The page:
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Jewelry Blog: Wedding Rings
Bridal Jewelry Traditions Around the World
While diamond wedding rings tend to take stage in the United States and across the world, there are a few notable exceptions both in style and symbolism.

The first appearance of wedding rings has an arguable start. Some claim the Egyptians began giving wedding rings; another claim states that wedding rings were not common until the 11th century. Whatever the time frame, wedding rings have become a symbol of commitment to marriage throughout many cultures.

Although a plain gold band continues to be the most popular type of wedding ring throughout the world, there are a few variations. ASD In France and many French speaking countries, it is common for the wedding ring to consist of three interwoven rings symbolizing love, hope, and faith. These rings are commonly made of three different colors of gold; yellow, white, and rose gold. In Greece and Italy, it is common for men to receive a type of puzzle ring made of gold to wear as a wedding band. The idea here is that they must prove their commitment by solving the puzzle and prove their faithfulness by wearing the ring constantly so as not to dislodge the puzzle.

The world over, women's wedding rings most commonly contain diamonds as a sign of indestructible love, however other gem stones have also had a stay. In medieval Europe, the ruby was commonly used because they were red, like a heart. Sapphires were also used to symbolize the heavens, from which love came. Posey rings became popular in France in the 17th century.

These rings were inscribed with poems and love verses either inside or outside to declare adoration. Engraved wedding bands remain a very popular choice today. Wedding rings containing aquamarine represent marital harmony, where as pearl engagement rings were considered bad luck because the shape of the pearl was similar to that of a tear. In Victorian England, snake rings complete with ruby eyes were popular wedding bands because the coil winding around the finger symbolized eternity.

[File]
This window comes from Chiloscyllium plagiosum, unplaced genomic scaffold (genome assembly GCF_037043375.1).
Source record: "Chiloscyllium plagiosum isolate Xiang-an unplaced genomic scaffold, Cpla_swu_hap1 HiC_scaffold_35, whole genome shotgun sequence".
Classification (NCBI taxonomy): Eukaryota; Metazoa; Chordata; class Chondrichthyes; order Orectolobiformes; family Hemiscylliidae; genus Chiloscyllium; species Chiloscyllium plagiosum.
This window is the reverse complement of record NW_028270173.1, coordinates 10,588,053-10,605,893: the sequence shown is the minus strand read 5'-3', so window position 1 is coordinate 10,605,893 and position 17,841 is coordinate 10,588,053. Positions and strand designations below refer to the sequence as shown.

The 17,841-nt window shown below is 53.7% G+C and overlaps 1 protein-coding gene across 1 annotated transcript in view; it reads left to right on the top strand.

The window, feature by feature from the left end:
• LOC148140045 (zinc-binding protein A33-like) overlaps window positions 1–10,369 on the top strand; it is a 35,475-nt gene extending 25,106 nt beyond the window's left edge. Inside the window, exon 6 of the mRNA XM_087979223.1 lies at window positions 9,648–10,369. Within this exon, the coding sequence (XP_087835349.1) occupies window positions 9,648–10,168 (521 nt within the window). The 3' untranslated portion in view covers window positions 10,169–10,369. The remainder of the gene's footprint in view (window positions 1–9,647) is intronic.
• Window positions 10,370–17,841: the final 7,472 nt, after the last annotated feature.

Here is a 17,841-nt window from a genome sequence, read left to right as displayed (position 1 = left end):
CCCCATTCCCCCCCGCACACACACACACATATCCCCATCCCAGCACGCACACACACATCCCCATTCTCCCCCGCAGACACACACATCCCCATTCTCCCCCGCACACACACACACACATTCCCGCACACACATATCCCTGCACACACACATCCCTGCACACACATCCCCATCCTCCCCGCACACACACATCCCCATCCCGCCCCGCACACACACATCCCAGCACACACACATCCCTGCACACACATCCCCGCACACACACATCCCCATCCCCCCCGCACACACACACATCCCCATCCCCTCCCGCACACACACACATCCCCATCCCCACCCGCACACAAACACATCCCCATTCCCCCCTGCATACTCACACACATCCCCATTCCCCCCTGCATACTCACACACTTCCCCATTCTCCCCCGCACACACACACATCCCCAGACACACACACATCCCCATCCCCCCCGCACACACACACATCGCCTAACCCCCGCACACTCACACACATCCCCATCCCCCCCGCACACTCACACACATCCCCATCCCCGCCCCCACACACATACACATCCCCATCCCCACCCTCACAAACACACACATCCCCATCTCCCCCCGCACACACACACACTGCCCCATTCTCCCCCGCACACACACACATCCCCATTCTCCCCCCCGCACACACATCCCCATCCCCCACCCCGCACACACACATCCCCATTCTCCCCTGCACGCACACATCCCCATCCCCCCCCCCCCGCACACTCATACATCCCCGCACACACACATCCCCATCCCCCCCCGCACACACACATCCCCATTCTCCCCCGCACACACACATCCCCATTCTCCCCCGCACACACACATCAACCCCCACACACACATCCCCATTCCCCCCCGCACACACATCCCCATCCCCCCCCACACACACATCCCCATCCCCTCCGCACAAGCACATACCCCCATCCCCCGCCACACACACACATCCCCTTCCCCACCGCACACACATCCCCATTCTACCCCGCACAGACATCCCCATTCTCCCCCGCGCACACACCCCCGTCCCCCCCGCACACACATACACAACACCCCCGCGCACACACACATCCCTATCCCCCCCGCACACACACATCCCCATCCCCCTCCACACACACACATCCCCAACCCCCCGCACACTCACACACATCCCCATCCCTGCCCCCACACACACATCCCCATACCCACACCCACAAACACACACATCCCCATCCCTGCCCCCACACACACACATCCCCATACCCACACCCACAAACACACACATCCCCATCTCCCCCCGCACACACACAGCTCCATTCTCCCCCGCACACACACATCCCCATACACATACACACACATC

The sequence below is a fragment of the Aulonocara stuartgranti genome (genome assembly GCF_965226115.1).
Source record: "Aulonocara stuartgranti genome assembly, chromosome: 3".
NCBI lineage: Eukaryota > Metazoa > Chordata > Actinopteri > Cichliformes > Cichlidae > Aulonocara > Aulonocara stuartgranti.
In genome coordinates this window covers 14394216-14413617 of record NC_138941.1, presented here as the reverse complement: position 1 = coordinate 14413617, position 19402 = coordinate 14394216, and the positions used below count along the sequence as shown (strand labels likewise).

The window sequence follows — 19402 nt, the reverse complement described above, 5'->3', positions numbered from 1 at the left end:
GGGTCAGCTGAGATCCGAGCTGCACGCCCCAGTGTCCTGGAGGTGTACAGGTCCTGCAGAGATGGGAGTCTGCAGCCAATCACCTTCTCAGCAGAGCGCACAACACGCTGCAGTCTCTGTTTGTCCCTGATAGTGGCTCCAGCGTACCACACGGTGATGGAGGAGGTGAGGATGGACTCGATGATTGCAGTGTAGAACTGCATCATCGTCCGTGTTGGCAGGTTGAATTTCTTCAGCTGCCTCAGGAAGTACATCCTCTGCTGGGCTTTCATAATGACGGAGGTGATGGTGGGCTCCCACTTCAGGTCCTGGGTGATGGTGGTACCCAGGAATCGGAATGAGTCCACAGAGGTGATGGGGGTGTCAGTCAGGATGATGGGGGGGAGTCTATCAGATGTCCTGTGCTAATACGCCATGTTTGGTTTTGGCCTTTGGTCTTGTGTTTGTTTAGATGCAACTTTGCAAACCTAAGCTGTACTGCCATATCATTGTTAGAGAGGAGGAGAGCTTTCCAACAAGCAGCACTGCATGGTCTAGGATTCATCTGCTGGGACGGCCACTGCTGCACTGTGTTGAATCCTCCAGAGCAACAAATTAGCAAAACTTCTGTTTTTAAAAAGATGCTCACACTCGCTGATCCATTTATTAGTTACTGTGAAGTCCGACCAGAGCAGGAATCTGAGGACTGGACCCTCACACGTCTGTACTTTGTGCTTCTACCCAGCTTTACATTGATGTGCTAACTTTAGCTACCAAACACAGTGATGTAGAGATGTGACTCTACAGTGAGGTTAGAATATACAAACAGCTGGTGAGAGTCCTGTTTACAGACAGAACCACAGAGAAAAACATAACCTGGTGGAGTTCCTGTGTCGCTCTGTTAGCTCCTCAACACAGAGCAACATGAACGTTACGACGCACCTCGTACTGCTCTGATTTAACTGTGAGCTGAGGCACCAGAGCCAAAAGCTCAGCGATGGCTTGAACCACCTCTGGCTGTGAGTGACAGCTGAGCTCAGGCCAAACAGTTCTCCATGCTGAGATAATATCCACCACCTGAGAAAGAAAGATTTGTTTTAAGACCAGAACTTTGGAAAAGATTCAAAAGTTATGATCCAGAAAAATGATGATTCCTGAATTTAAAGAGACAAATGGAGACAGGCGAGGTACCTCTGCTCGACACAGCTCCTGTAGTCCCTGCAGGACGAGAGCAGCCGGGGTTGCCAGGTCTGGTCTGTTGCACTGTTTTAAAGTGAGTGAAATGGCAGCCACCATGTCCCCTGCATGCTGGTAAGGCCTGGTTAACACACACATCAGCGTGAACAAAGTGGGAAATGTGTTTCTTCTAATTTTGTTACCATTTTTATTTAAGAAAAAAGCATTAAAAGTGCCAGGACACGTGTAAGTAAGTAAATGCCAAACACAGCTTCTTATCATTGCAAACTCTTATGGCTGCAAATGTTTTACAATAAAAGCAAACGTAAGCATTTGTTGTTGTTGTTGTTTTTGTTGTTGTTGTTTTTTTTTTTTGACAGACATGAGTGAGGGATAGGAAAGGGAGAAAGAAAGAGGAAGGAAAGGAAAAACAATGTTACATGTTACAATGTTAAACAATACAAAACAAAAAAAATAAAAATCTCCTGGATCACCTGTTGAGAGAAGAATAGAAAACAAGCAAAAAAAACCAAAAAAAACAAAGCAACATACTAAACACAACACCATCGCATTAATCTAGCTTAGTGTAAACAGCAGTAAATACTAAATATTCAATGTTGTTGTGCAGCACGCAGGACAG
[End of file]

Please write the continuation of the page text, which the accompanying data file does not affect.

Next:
In renaissance Italy, silver betrothal rings became popular. These were highly ornate rings that were usually engraved and filled with black enamel so the pattern would contrast with the metal. Later, when gold became the popular metal of choice, the Italian silver betrothal ring was given first to be followed by a duplicate ring made of gold given at the wedding itself. This is most likely how the idea of separate engagement and wedding rings came into play, a tradition that continues today.

Tradition states that wedding rings are to be worn on the fourth finger of the left hand (including the thumb) because it was thought that that particular finger contained a vein which leads directly to the heart. This is not traditional throughout the world however, as is the case in Norway and Russia where the wedding ring is to be worn on the same finger of the right hand. Wearing two rings, the engagement ring and the wedding ring, on the ring finger has become the norm in North America. The engagement ring in this case usually holds the diamond which is given as a symbol of love and a promise from the man to the woman to take care of her. In Sweden, the bride wears three rings after her wedding; an engagement ring, a wedding ring, and a ring for motherhood, a promise to bring forth a family.

Christian Wedding RingMost Christian weddings include an exchange of rings with the exception of the Quakers who may or may not exchange rings during or after the ceremonial Meeting. Quakers do not consider the traditions of wedding rings to be as much of a necessity as do other denominations. Early on, the Protestant Puritans claimed that wedding rings were a pagan ritual and were not to be used. Further, they were enraged with the Catholic claim that Mary and Joseph wore wedding rings made from onyx or amethyst.

Most religions throughout the world now consider the exchange of wedding rings to be a powerful and romantic symbol in a marriage ceremony. As a matter of fact, Irish folklore indicates that it is bad luck to be wed without a gold ring, even to the extent of considering the marriage illegal without one. Whatever the stone or metal choice, the exchange of wedding rings symbolizes the same ideal the world over; unending love and commitment.
Posted by Kim G at 3:28 PM - Link to this entry  Share this entry
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